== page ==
Minutes I lay awake to hear my joy.

To read the full poem see this link at my blog, The Midnight Heart: Thanks to
George Ttoouli for introducing me to this poem.

September 27, 2010

Alun Lewis's poem 'The Way Back'.

Six days and two thousand miles
I have watched the shafted rain
Feminize the burning land,
Cloaking with a green distress
The cerulean and the ochre
Of the season’s ruthlessness.

Six days and two thousand miles
I have gone alone
With a green mind and you
Burning in the stubborn bone.
Soldiers quickened by your breath
Feel the sudden spur and rush
Of the life they put away -
Lest the war should break and crush
Beauties more profound than death.
I swam within your naked lake
And breasted with exquisite ease
The foaming arabesques of joy
And in the sarabande of trees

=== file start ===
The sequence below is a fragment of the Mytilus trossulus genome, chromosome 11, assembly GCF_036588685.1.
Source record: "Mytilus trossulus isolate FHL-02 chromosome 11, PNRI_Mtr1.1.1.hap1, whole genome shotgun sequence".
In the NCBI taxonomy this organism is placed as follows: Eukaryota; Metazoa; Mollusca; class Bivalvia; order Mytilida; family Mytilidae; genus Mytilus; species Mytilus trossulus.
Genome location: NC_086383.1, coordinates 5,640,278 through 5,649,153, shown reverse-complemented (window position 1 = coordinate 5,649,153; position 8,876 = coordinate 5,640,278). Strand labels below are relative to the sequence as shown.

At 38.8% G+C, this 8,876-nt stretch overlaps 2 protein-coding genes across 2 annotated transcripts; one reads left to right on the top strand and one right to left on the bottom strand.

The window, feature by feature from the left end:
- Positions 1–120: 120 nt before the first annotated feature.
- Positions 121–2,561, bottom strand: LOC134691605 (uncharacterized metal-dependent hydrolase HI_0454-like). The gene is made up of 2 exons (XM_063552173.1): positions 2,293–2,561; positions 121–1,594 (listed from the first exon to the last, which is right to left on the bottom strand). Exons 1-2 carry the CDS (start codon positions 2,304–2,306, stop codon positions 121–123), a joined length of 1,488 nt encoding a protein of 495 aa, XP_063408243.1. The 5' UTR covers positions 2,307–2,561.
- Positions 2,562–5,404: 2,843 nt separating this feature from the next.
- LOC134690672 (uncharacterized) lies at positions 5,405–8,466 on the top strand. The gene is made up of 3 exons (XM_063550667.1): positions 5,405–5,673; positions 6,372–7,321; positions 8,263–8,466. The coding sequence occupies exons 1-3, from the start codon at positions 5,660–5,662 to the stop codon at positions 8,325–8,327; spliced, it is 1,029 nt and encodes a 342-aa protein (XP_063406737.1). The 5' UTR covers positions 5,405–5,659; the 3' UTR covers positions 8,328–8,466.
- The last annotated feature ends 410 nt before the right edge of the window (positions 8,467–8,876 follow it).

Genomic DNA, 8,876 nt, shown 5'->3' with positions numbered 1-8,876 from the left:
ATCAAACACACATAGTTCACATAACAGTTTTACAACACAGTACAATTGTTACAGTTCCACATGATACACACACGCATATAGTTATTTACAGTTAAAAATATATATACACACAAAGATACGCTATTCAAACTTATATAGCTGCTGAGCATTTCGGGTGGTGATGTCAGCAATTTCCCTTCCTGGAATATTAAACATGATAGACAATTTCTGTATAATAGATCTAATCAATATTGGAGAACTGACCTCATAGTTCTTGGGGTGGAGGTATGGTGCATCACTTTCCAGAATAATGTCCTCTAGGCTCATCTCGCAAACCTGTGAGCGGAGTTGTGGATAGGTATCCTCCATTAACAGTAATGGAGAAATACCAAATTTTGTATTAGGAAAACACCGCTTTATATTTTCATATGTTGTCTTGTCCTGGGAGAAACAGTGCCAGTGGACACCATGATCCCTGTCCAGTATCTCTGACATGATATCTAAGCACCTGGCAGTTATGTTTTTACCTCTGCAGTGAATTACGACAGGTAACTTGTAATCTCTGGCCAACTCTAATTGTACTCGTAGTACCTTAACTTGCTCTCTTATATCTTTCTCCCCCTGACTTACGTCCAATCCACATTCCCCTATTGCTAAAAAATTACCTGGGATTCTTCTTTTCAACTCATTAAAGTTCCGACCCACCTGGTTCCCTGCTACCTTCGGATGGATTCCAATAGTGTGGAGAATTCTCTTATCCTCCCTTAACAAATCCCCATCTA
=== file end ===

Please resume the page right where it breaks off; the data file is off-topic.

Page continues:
Of guava and papaya
And crimson brown poinsettia,
The millrace of my blood
Beat against my smile
And were you answering my smile,
Or the millrace of my blood?
But now the iron beasts deploy
And all my effort is my fate
With gladiators and levies
All laconic disciplined men
I pass beyond your golden gate.
And in the hardness of the world
And in the brilliance of this pain
I exult with such a passion
To be squandered, to be hurled,
To be joined to you again.

(p. 89-90, in Alun Lewis (1981) Selected Poems of Alun Lewis, ed. Jeremy Hooker and Gweno Lewis, London; Unwin.

'The Song of the Tortured Girl' by John Berryman.

After a little I could not have told -
But no one asked me this – why I was there.
I asked. The ceiling of that place was high.
And there were sudden noises, which I made.
I must have stayed there a long time today:
My cup of soup was gone when they brought me back.
Often ‘Nothing worse can now come to us’
I thought, the winter the young men stayed away,
My uncle died and mother broke her crutch.
And then the strange room where the brightest light
Does not shine on the strange men: shines on me.
I feel them stretch my youth and throw a switch.
Through leafless branches the sweet wind blows
Making a mild sound, softer than a moan;
High in a pass once where we put our tent,
Minutes I lay awake to hear my joy.
- I no longer remember what they want. -